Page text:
A monocular for night vision is not nearly so hard to find today as it once was. You can find a wide range of night vision monoculars – so wide that picking the best night vision monoculars is pretty much an impossible task.
Instead of trying to choose the absolute best night vision monocular, in this review, I’ll give you several from which to choose – any of which would make a great purchase. You’ll then be able to say you have the best nightvision monocular in its class…or something like that.
If you already know which class you can afford and just want to double-check on the pricing and availability at Amazon, you can click (or tap) a link in the list below.
- ATN PVS-14 3 Night Vision Monocular
- Sightmark Ghost Hunter 2×24
- Night Owl Optics 5-Power NOXM50
- Firefield FF24066 5×50 Nightfall 2 Night Vision Monocular
- 1 ATN PVS-14 3 Night Vision Monocular
- 2 Sightmark Ghost Hunter 2×24
- 3 Night Owl Optics 5-Power NOXM50
- 4 Firefield FF24066 5×50 Nightfall 2 Night Vision Monocular
- 5 More Monocular Options
ATN PVS-14 3 Night Vision Monocular
Any PVS-14 monocular is top grade. AN/PVS-14 monoculars are what the military uses. “AN/PVS” stands for “Army / Navy Portable Visual Search”. Along with being the best comes a price tag that’s sky high too.
The PVS-14 model we see here is from ATN, a company that really knows about these high quality instruments. This night vision monocular is one you can use in any of three configurations.
- Head or helmet mounted
- Adapted to a camera or camcorder
This ATN monocular is a Generation 3 tube that doesn’t have magnification but does give you 64 line pairs (lp) per millimeter. That’s nearly twice the resolution of the other monoculars below.
There is a diopter you can adjust – 2 clicks to the positive side and 5 clicks the other direction. I’m not sure why they didn’t just even this out a little more, like to 3 and 4. The net result could have been the same.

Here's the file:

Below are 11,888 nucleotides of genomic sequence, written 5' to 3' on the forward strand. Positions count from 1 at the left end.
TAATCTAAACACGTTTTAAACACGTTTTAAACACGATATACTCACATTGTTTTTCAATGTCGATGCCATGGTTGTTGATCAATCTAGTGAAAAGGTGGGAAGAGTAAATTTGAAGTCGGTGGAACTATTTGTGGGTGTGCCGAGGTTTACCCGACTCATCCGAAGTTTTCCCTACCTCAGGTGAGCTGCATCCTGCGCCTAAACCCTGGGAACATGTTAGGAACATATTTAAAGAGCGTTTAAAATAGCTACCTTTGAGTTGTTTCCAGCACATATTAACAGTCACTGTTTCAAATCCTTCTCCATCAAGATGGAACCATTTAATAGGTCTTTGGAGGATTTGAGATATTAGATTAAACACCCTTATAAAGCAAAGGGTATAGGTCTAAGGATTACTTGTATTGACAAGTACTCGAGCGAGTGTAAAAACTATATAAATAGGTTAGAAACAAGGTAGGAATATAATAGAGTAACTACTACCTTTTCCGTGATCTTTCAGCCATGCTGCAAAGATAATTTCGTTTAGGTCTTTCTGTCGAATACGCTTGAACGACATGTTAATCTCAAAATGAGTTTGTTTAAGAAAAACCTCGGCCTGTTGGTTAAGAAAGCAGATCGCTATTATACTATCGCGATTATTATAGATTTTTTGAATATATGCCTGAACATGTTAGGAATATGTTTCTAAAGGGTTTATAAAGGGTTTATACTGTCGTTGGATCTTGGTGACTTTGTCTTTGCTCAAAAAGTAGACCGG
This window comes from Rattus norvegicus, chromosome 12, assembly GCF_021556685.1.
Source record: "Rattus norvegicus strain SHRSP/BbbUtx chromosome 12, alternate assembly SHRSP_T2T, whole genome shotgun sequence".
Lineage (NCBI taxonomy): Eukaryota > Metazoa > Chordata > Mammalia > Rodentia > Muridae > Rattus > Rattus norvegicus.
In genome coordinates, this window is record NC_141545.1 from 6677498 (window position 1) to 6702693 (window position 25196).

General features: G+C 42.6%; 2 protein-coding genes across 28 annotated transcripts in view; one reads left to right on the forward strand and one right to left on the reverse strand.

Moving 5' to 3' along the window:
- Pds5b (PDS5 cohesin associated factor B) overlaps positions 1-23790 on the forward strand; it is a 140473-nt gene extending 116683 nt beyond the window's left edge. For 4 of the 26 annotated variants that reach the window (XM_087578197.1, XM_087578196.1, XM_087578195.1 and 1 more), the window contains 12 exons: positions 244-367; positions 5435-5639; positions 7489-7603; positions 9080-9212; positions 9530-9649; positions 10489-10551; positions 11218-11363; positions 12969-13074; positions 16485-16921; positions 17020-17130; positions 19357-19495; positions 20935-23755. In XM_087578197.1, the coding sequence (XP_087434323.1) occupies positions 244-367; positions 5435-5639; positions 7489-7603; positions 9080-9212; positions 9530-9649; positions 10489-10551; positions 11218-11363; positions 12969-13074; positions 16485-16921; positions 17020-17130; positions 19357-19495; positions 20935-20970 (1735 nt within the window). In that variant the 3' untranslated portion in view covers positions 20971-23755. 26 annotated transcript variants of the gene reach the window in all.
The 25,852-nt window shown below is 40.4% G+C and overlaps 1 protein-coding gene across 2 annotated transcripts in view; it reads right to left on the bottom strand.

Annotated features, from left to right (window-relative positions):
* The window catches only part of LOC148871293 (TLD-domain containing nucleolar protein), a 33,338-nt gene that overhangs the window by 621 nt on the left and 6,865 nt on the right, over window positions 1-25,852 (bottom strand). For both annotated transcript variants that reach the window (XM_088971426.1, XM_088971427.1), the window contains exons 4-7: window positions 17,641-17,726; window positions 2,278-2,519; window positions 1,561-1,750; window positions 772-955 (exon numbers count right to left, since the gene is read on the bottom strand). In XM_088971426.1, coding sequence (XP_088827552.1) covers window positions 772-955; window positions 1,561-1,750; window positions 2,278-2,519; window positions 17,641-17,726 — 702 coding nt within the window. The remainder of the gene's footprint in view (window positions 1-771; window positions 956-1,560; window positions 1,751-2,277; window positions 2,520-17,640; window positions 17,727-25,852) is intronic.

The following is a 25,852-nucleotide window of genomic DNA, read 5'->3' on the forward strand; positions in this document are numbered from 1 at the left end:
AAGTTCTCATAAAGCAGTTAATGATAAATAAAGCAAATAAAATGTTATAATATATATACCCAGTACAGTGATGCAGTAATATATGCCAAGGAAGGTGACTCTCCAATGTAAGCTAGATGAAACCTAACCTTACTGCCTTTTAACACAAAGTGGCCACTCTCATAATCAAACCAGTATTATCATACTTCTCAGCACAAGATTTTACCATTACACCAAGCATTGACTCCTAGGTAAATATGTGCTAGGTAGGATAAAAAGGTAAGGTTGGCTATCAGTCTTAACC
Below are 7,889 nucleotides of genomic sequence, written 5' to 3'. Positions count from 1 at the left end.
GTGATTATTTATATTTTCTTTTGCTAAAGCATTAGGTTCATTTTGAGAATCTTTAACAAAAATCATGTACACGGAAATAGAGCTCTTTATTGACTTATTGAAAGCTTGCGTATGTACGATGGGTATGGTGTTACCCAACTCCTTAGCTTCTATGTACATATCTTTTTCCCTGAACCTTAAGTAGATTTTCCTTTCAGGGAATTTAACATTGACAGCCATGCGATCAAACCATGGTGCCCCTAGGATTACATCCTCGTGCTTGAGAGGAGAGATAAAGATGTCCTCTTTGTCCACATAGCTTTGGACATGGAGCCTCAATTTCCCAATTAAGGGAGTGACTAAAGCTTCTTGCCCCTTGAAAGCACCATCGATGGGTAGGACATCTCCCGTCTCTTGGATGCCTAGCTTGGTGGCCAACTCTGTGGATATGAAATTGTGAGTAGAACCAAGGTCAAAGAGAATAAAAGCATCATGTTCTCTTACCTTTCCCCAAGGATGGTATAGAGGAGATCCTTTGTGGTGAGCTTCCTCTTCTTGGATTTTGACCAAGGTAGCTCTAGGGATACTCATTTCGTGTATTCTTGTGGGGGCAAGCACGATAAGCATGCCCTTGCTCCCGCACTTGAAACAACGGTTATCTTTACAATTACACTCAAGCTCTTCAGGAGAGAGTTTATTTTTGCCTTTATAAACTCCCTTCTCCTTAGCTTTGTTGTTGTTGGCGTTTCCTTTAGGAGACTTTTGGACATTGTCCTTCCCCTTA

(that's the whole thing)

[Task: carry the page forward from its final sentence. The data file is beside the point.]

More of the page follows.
Other features include auto brightness control, bright light cut-off, manual gain control, and auto shut-off.
The ATN PVS has a built-in infrared (IR) illuminator that you should be able to use up to 50 hours before replacing the batteries.
It’s rugged, being both water resistant and complying to MIL-STD-810 specifications.
The ATN monocular measures 4.5 inches by 2 inches by 2.25 inches and weighs just over ¾ of a pound (0.78 lbs.).
So, if you need the best there is and can afford it, go for the ATN PVS-14 3 monocular.
Sightmark Ghost Hunter 2×24
These next two night vision monos from Sightmark and Night Owl are more in the price range of the average consumer (probably you).
The Sightmark Ghost Hunter (interesting name, eh?) 2×24 night vision monocular, as you can tell from its name, magnifies up to 2 times real life and has a 24 millimeter objective lens. That lens is on the small side and won’t let much light in.
This is just a Generation 1 device with an 805nm IR illuminator. You get 36 lines per millimeter, which is about average for this class.
There is an automatic shut-off that will help save battery power. When using the IR light, you can expect about 20 hours of use from a set of batteries. Without the IR, you should get closer to 72 hours. Assuming, then, that you’ll be using the Sightmark monocular both with and without the IR, your batteries will last somewhere between those two figures.
Field of view (FOV) at 100 yards is 132 feet. Unfortunately, it’s very difficult to compare this to the other monoculars below because each manufacturer gives the measurement in different units or distances.